by Shaun Knittel -
SGN Associate Editor
Queer Youth Space (QYS) Three Wings - a youth-led nonprofit organization that creates and centralizes the space, tools, and resources Queer young people need to be effective leaders, organizers, and advocates - has announced its Board of Directors.
QYS officials - who say they are working against ageism in the Queer community and oppression within the community at large - wrote in a press release, 'We envision a culture that prioritizes youth voices in all organizations that focus on youth.'
The organizers believe that young people are key actors in 'challenging systemic violence and creating a dynamic Queer culture.'
'Thanks to generous individual and foundational support, we are moving forward with Queer Youth Space in opening Wing 1, a cultural arts center on Capitol Hill,' announced officials February 14.
The cultural arts center QYS envisions is a 'comfortable place for Queer youth that is open to all people and works to undo ageism, economic violence, racism, heteronormativity, and intersecting oppressions.'
'Our other two components are Wing 2, the wellness collaborative, a partnership with local organizations to provide critical education and mental health services to address queer youth disparities; and Wing 3, the community-based research and education wing, a think tank that builds youth leadership and creates policy and community change through research, education, and advocacy,' said officials.
'Together,' they continued, 'we work toward the cultural and societal empowerment of Queer identities. We hope that you will join us in transforming our collective vision into a reality.'
QYS has yet to release the location of the planned physical space. However, on February 14, the youth-led organization did introduce the community to its Board of Directors.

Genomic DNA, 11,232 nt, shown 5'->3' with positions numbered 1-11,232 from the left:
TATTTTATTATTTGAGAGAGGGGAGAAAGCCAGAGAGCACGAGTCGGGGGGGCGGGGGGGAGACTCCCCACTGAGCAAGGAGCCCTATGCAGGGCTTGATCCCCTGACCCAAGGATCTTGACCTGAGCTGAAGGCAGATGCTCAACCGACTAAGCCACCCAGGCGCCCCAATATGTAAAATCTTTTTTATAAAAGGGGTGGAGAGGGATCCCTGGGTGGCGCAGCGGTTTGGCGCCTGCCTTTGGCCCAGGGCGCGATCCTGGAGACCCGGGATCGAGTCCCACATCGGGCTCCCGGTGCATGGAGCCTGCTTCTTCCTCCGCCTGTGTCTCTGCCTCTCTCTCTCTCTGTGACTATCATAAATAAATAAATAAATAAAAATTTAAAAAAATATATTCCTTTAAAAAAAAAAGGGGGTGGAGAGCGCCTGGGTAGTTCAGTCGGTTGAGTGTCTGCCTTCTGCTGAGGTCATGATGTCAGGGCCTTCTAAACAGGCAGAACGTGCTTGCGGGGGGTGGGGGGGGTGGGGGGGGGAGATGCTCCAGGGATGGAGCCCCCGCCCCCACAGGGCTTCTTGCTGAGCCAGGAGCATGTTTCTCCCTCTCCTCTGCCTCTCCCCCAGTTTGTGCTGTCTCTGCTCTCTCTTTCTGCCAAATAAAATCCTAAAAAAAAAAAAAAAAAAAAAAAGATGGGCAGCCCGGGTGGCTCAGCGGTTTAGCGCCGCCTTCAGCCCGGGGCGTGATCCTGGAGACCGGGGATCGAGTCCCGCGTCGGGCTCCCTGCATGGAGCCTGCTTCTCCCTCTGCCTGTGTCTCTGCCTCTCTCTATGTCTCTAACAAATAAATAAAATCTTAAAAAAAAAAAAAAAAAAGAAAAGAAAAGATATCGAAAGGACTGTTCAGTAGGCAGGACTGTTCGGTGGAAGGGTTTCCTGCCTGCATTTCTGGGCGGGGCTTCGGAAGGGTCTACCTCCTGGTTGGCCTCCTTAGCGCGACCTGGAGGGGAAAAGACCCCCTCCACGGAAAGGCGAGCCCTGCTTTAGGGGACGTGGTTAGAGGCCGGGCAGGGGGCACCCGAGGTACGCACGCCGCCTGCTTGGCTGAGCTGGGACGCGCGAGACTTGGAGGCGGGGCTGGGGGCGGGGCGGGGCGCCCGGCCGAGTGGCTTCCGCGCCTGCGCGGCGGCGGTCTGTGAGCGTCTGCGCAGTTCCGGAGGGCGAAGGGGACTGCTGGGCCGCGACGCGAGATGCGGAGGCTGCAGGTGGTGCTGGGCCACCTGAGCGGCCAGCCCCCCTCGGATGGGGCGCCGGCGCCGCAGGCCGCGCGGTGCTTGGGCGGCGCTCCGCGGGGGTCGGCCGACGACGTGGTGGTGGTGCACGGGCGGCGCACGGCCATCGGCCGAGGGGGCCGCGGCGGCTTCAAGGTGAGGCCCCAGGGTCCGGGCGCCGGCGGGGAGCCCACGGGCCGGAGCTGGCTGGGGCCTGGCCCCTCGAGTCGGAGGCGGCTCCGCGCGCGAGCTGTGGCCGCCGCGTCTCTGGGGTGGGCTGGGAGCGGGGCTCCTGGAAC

The board members are Andrew Nelson, Shireen Nori, Kyle Rapinan, Thomas Nguyen, Logan Thompson, Genna Watson, Emma Petersky, Sam Bottman, Sammy Grow, Timothy R. Gaynor, and Brady Friedrich.
'QYS is distinct in recognizing young people as the leaders of this movement and empowering them to effect change,' said board member Nelson.
Nori agreed, saying, 'QYS is a strong and positive force with a simple message: take action and create change.'
'I began working towards empowering Queer youth, like myself, in the small Utah city where I grew up,' said Logan Thompson, a QYS board member.
After he moved to Seattle, Thompson said, QYS 'stood out to me as a fantastic organization with its centered approach on young people.'
'As a youth-led group that was highly aware of its actions they also took a universal approach to work toward ending all oppression,' he said.
Thompson admitted that 'by living in Seattle' he though he 'would automatically be immersed in the Queer community.'
'I was shocked to find that I had no medium for meeting the Queer community. Not allowed in bars or priced out of functions, there were little to no options,' he recalls. 'It was a lonely time. Only when I began working with this non-profit, was I really able to socialize with my peers, and it was fantastic!'
'I showed up at a random meeting and I was welcomed in with open arms,' he says. 'QYS truly creates space wherever we go.'
Emma Petersky, another board member, said, 'I believe QYS will offer a unique cultural arts center that will have positive reverberations for youth throughout Seattle.'
'I live on the Eastside and I am here to represent the blossoming Queer youth perspective from our side of the pond,' she continued. 'After all the teen centers close, we have nowhere to go besides parking lots or 7-11. QYS will be a destination for young people from all over the Puget Sound region!'
QYS and Three Wings are funded by the community. If you would like your donation to be tax-deductible under federal law, email email@example.com.
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